It’s not much of an overstatement to say that when Barak Obama was elected President elation and relief swept through the progressive-thinking, socially-minded population. There was seemingly an equal amount of consternation and frustration within conservative circles that seemed to come alive soon after the election. And, with the overt commitment of the Republican Congress to block all of the new adminstration’s initiatives – nee, to see the President fail – rose to a unique level of animus in American politics.

I remember feeling a sense of relief that the political and social issues we had been wrestling with under the previous administration would be addressed in ways that would result in what I considered to be real change, along with many others. It wasn’t long, however, before unrest began to show through the veneer of Promise and Hope. But, other than media attention focused on the political divide, there was little public awareness and very few difficult conversations that occurred openly as they are today. In previous administrations

Today there are multiple difficult conversations occurring simultaneously: systematic oppression and racism; sensible immigration policy; the impact of global economics on local economies; climate change, the stranglehold US business and industry have on political institutions; safety and security within various social and political communities. These are conversations that have not previously achieved the type of publicity (in the daily news cycle sense) than they currently enjoy.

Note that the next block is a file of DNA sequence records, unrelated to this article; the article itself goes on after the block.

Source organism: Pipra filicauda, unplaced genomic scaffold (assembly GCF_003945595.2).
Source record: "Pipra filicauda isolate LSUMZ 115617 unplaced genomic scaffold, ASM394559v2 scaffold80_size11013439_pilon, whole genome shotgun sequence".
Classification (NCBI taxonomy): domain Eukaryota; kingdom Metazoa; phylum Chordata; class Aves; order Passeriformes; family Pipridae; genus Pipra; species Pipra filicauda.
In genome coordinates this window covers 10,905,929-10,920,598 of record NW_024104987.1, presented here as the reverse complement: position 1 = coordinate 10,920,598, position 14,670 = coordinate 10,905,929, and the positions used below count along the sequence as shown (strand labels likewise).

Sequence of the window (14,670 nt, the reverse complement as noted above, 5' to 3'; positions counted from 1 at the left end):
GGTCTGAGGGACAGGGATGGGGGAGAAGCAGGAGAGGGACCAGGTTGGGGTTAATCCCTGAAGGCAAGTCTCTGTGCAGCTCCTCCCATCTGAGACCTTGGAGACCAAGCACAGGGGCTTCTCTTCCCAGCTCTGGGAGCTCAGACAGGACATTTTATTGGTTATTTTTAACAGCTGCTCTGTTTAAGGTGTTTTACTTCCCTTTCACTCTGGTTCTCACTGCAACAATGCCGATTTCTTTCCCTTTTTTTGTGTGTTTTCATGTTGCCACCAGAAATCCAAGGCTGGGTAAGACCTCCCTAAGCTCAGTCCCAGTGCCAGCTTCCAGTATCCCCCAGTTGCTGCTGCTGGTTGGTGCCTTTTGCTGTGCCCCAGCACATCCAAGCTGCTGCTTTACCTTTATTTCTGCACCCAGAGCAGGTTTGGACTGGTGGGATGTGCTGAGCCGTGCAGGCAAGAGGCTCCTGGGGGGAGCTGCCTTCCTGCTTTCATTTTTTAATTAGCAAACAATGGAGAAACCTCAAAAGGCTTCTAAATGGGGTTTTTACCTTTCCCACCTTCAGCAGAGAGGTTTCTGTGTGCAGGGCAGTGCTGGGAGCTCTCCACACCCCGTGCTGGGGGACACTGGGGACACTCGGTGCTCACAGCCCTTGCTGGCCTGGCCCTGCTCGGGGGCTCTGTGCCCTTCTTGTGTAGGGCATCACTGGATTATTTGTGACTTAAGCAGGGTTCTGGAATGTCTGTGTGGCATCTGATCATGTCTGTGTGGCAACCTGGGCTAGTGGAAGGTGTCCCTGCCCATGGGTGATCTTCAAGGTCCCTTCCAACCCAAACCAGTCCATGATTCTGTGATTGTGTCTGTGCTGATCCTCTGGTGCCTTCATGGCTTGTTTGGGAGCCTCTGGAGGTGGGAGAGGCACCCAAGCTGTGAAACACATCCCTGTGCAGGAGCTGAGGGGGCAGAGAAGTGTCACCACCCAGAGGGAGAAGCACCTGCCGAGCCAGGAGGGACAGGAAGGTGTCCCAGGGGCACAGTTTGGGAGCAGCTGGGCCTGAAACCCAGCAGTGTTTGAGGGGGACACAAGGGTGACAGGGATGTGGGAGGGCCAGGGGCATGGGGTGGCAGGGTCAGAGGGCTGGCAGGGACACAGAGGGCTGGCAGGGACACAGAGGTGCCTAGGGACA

If the current administration were as ‘popular’ as the Obama administration was, I don’t think we would be having some of the difficult conversations we are at this moment. I think we have a nexus of both frustration and opportunity right now, and to determine how we are going to move toward truth, reconciliation and evolution of both thought and behavior.

3. The Arc of the Universe is Long

Martin Luther King, Jr.’s quote from a 1967 speech to the Southern Christian Leadership Conference (text here) has cast it’s shadow on many a liberal political victory. But to read the quote in context sheds light upon King’s intent to reinforce the idea that ‘right’ is not always victorious, but that an issue will continue to rise in the hearts and minds of just people until it is resolved in the light of justice.